Chang and Boisi Center Director Prof. Alan Wolfe (Political Science) led or participated in many of the seminar discussions, which also included guest speakers such as part-time faculty member Rev. Raymond Helmick, SJ (Theology), who has helped mediate Middle East conflicts, Asst. Prof. Qamar-ul Huda (Theology), pollsters from Gallup International and the Pew Center, Boston Globe religion reporter Michael Paulson and Harvey Cox, a professor at the Harvard Divinity School.
Participants also visited churches, synagogues, mosques and seminaries, including the Fuller Theological Seminary in California.
"For me, perhaps the greatest single moment of the visit came when the scholars sat down with rabbinical students [at Fuller] and compared texts," said Wolfe. "It's a different world back home for so many of the participants, where most people around you are the same religion and the religion itself is state-sponsored. There are so few opportunities to meet people from other faiths."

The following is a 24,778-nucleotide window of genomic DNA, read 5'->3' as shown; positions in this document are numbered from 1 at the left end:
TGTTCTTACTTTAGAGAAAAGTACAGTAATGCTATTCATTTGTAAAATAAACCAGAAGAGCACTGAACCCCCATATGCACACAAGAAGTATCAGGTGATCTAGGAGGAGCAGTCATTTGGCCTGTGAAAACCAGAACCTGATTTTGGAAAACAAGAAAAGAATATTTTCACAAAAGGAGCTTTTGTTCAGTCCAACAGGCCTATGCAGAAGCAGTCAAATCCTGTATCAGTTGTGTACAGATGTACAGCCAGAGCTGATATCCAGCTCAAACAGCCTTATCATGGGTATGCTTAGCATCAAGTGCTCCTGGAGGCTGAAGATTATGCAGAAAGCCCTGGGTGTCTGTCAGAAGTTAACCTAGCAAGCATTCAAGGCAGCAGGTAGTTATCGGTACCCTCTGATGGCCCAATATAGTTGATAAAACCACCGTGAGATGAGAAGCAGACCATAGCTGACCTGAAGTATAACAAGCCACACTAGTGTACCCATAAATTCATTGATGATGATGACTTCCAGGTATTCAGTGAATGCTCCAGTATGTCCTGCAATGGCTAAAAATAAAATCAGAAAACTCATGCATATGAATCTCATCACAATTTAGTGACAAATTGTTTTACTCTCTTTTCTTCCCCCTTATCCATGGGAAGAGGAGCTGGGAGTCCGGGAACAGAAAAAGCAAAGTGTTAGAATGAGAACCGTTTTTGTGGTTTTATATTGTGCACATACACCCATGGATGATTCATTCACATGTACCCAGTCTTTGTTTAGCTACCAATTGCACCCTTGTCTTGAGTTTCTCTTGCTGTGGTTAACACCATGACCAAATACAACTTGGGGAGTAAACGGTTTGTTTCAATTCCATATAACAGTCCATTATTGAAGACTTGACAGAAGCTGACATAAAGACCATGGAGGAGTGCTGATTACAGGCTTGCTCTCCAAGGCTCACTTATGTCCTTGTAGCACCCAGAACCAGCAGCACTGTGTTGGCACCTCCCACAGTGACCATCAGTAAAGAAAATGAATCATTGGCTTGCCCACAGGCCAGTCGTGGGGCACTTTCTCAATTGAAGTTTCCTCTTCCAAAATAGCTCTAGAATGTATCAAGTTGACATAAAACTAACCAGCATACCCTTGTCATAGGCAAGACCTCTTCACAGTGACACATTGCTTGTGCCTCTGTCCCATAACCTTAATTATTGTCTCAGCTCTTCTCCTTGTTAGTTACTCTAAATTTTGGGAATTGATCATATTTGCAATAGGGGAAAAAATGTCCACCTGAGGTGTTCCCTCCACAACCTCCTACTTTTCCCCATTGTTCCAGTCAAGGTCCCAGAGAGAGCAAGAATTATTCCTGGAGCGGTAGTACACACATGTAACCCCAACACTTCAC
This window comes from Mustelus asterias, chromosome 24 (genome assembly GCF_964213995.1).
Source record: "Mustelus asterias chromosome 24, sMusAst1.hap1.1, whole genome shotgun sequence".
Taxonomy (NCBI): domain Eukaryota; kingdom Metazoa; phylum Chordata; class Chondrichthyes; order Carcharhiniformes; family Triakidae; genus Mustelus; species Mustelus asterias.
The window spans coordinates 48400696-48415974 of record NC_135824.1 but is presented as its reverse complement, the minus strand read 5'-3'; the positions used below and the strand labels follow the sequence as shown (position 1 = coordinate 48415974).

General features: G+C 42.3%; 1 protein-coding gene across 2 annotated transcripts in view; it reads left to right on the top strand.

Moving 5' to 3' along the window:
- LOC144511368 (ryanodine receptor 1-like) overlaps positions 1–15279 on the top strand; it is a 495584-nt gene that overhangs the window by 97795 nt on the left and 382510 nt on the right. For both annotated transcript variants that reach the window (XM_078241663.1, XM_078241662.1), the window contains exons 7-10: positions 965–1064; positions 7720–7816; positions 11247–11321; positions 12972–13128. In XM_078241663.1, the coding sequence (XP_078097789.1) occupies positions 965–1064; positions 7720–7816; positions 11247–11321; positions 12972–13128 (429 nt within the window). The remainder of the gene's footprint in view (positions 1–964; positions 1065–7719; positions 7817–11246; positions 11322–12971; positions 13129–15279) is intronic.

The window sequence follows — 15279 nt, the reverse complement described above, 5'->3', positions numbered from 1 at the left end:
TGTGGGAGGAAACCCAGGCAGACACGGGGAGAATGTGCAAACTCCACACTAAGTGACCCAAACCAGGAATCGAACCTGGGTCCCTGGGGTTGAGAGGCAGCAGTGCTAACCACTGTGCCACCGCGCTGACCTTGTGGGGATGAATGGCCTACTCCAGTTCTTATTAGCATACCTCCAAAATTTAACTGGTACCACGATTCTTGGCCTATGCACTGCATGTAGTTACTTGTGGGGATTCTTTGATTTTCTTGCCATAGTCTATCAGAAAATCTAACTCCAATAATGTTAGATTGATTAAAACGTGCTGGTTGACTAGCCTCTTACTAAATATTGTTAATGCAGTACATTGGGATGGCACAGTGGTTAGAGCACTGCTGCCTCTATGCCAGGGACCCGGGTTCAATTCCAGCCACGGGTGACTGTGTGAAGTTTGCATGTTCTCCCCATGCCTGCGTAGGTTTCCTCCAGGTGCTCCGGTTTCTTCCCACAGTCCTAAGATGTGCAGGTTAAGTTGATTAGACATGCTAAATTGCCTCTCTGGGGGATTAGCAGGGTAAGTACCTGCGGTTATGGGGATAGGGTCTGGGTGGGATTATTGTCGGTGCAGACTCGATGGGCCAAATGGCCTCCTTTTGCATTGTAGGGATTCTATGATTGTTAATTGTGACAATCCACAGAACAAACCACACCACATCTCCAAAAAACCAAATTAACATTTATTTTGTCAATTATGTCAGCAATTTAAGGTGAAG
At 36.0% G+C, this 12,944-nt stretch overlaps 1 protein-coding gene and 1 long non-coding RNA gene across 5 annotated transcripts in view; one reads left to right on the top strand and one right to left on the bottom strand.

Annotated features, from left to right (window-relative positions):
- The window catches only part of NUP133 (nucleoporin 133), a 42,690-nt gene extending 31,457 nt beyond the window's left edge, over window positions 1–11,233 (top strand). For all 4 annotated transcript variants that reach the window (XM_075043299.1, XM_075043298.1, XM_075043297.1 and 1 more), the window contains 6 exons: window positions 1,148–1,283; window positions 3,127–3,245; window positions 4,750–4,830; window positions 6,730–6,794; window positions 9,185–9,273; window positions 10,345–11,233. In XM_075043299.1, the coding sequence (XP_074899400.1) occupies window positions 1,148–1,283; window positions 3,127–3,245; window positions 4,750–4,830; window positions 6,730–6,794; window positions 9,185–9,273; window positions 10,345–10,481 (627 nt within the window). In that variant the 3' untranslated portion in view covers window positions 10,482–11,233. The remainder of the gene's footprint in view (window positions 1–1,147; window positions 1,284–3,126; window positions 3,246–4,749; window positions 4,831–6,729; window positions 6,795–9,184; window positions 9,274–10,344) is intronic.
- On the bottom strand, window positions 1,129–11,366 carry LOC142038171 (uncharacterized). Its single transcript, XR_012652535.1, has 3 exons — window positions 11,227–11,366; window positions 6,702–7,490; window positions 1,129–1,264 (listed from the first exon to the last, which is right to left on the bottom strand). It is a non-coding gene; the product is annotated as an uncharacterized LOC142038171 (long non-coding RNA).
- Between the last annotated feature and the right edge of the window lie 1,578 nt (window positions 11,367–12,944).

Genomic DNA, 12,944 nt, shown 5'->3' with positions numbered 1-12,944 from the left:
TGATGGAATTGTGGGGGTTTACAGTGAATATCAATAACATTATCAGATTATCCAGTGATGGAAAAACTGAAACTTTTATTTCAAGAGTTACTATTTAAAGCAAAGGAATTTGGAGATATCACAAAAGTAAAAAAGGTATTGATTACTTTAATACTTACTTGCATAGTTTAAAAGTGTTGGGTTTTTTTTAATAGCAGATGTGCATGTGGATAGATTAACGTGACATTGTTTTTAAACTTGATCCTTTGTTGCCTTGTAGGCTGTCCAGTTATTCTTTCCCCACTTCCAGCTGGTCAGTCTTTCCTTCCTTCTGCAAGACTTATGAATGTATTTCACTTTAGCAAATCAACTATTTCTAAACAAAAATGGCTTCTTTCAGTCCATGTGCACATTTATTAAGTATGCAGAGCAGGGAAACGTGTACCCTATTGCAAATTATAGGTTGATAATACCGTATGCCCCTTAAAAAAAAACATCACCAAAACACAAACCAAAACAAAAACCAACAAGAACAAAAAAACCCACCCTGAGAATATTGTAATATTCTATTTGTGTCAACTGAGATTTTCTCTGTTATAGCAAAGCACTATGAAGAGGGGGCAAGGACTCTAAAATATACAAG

Inevitably, external events inspired more informal discussions, Chang said, such as the Israeli assault on Yasser Arafat's compound or the arrest of suspected Al Qaeda operatives in upstate New York. Rev. Jerry Falwell's description of the founder of Islam, the Prophet Mohammad, as "a terrorist" also sparked conversation.
"This gives a bad impression to the Islamic community," said Munib-Ur-Rehman, a Pakistani author, educator, newspaper columnist and member of several important religious councils, of Falwell's remarks. "It is the duty of the Christian community to control such things, or better, to deliver a welcoming message."
Chang noted that the seminar Web site - available through the Boisi Center Web page - will be maintained as an ongoing public resource for discussion and information and eventually include texts from lectures and writings that the scholars plan to deliver when they return home.
"We hope that the scholars, and many others, will continue to contribute to, and benefit from, this site for years to come."